The Commission decided on Thursday to send a reasoned opinion to Romania requesting it to take action that would allow the installation of LPG filling stations for motor vehicles and domestic gas cylinders. Currently, Romanian law imposes requirements for the installation of new LPG stations, including those lawfully manufactured and marketed in another Member State, a release from the European Commission reads.
Romania has also failed to adopt the technical regulations and rules on fire safety certificates required to install new LPG stations. The Commission is sending the reasoned opinion on the grounds that this situation de facto prohibits the creation and cross-border selling of LPG filling stations which runs against the Treaty provisions on free movement of goods (Articles 34-36). Romania now has two months to notify the Commission of measures taken to remedy the situation. Otherwise, the Commission may decide to refer Romania to the Court of Justice of the EU, the release concludes.
Romania and Spain asked to implement new rules on Settlement Finality
In the wake of the financial crisis, rules on the central clearing of derivatives were introduced in 2012 as part of global efforts to mitigate systemic risks to financial stability. To that end, the EU also amended its financial rules to further minimise risks linked to the insolvency of transaction participants set out in the Settlement Finality Directive (Directive 98/26/EC), a release from the European Commission reads.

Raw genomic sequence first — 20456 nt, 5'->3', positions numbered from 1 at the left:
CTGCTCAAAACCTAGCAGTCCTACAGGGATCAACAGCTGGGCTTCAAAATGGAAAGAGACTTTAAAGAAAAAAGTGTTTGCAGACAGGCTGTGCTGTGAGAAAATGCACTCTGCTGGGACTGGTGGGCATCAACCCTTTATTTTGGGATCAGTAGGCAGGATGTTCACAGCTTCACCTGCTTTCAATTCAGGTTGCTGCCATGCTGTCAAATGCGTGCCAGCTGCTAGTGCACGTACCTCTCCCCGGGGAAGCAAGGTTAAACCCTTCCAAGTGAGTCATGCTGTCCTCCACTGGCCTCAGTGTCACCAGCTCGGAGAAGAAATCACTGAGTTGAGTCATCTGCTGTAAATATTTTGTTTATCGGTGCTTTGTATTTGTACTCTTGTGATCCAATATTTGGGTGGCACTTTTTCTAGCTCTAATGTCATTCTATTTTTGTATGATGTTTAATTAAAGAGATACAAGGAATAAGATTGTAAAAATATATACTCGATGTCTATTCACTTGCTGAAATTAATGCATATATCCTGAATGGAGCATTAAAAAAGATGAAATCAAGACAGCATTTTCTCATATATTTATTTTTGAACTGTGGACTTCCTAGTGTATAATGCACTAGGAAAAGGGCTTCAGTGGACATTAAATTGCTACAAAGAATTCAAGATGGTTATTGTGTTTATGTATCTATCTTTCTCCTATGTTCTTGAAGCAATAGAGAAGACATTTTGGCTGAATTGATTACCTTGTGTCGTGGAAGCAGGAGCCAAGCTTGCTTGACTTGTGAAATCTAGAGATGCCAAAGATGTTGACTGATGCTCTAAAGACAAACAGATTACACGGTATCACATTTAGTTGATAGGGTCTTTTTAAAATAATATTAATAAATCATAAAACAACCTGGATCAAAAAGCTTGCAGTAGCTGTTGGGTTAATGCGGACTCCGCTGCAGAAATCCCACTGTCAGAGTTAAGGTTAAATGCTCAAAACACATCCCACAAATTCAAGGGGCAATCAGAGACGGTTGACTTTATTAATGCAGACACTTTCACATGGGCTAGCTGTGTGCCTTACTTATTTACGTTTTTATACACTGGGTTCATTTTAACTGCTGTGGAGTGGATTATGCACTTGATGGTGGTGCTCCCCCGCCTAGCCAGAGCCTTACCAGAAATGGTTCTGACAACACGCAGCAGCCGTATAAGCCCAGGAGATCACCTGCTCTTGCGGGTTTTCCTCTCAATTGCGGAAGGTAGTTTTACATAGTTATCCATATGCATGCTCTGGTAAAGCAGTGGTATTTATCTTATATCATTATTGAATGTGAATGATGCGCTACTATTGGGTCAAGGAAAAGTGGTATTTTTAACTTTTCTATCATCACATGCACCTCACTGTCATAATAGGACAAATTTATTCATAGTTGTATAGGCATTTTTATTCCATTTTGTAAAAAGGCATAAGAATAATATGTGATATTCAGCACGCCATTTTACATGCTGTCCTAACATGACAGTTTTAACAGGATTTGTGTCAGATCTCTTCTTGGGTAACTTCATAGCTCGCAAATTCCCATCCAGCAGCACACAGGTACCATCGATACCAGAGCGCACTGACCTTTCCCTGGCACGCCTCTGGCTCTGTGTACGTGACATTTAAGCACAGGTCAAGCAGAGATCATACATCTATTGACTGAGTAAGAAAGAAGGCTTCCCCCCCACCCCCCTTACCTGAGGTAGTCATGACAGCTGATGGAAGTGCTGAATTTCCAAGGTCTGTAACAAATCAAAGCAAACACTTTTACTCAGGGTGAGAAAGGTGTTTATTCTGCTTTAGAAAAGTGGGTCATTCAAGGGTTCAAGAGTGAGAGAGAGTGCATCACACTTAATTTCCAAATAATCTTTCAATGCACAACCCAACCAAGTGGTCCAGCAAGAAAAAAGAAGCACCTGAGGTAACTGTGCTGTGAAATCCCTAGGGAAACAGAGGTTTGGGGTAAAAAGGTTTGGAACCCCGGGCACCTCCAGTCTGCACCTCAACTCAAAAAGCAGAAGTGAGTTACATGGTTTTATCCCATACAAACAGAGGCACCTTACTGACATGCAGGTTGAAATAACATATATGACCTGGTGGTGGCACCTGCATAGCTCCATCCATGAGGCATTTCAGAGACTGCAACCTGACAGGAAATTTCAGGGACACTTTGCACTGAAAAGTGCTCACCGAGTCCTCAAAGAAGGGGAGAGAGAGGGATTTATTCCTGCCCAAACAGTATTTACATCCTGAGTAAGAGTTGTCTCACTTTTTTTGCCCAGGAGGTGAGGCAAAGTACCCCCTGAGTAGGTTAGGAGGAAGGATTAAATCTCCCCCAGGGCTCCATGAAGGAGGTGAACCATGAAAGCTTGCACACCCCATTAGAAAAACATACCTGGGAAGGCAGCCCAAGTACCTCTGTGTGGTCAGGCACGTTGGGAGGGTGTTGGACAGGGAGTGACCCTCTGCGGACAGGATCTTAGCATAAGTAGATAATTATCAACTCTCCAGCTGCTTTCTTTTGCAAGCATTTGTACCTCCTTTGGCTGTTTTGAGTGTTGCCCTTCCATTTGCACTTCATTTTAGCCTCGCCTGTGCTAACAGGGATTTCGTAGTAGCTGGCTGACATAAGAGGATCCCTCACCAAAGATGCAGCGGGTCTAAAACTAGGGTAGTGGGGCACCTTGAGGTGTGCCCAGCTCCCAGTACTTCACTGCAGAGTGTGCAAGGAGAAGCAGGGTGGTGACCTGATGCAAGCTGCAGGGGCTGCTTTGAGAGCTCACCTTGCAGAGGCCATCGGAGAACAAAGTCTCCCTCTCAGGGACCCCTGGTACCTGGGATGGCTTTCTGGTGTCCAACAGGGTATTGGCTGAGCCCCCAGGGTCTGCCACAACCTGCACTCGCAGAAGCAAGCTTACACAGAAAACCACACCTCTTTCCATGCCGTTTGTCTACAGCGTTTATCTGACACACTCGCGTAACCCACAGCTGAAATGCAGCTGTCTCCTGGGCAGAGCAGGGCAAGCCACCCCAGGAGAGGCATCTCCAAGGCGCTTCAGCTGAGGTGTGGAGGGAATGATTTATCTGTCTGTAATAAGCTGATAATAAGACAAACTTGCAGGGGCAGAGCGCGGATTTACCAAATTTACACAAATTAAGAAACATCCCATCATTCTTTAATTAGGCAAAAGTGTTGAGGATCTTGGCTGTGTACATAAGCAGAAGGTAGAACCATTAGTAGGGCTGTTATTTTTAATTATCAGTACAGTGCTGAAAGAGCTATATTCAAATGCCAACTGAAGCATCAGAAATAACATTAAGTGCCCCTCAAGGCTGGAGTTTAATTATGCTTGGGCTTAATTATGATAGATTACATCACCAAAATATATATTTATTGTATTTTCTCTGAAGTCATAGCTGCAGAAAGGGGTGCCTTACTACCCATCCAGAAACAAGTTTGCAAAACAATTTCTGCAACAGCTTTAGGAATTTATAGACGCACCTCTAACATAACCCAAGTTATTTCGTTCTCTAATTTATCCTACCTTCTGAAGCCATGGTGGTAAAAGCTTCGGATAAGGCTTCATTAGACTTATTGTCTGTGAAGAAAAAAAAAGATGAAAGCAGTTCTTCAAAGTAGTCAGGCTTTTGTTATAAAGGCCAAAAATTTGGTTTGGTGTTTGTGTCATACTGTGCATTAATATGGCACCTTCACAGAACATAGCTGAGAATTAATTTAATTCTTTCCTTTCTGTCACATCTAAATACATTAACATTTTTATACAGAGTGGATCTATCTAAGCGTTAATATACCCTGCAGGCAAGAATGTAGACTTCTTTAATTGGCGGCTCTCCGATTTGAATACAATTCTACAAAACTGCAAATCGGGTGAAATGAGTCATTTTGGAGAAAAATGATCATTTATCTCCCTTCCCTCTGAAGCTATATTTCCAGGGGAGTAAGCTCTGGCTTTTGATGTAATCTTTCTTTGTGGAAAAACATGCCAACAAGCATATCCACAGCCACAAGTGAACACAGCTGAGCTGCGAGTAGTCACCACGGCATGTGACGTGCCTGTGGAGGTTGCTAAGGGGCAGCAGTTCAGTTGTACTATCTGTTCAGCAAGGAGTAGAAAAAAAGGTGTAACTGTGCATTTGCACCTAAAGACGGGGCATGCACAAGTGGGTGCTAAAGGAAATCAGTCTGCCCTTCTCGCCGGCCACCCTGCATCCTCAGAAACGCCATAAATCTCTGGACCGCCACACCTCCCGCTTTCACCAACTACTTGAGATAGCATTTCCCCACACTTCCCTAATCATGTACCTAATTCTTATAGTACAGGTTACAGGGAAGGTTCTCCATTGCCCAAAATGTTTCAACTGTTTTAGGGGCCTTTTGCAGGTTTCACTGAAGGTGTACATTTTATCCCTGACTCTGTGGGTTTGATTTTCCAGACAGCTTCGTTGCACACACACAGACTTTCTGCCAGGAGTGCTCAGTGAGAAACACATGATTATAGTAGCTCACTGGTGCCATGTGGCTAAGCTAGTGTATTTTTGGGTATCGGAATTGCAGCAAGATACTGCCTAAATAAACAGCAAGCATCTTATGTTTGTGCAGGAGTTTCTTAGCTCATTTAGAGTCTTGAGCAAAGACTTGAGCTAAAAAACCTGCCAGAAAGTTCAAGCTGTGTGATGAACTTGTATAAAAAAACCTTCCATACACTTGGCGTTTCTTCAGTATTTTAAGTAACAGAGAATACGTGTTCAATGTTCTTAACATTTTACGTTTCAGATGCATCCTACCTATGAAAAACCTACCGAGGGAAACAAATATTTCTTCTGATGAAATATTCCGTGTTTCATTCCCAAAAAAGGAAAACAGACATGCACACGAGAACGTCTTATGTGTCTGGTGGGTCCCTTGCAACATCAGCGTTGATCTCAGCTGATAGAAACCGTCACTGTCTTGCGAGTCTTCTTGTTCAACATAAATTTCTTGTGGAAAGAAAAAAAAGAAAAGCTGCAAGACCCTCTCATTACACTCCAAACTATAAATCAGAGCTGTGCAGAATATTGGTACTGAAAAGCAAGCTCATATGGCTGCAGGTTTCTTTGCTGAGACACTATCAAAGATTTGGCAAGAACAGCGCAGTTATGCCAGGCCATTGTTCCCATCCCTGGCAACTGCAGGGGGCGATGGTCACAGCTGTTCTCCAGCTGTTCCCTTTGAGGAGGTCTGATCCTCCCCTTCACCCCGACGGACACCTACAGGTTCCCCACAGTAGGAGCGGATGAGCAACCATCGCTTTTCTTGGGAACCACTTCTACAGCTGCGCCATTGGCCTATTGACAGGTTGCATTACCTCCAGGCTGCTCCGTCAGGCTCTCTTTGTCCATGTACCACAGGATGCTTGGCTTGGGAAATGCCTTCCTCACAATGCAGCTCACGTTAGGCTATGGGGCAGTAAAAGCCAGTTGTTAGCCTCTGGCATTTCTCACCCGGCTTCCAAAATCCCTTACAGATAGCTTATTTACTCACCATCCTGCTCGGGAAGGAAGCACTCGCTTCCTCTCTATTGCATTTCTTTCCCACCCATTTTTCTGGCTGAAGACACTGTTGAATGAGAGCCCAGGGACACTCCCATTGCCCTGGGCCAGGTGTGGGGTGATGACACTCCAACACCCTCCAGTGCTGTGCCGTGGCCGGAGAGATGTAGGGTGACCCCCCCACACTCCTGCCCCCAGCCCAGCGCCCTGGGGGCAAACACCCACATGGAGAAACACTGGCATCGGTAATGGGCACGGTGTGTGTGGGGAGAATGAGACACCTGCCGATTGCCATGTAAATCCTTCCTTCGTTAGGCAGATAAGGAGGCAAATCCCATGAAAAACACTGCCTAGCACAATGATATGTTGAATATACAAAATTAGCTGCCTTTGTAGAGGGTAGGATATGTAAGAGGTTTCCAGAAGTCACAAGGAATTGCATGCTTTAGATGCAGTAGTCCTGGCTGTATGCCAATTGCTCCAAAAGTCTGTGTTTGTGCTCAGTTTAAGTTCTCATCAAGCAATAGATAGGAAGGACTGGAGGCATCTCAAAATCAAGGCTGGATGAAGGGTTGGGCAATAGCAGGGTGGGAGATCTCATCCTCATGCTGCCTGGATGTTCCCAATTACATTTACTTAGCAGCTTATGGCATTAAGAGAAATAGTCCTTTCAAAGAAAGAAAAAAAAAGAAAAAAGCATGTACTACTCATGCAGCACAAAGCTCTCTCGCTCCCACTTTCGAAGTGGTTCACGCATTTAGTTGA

Specifically, the amended (in the Regulation (EU) No 648/2012) Settlement Finality Directive protected system operators that provided collateral security to another system operator and was to promote financial stability of the financial markets, further facilitating cross-border business and competiveness. Romania and Spain have not notified the Commission of the measures they are taking to apply this specific amendment although these rules should have been implemented by all Member States by 17 August 2014. Having missed this original deadline, letters of formal notice were sent to Romania and Spain in September 2016. This is why the Commission is issuing now reasoned opinions to Romania and Spain, requesting them to bring their legislation in line with EU law. If they fail to act within two months, the case may be referred to the Court of Justice of the EU, the release reads.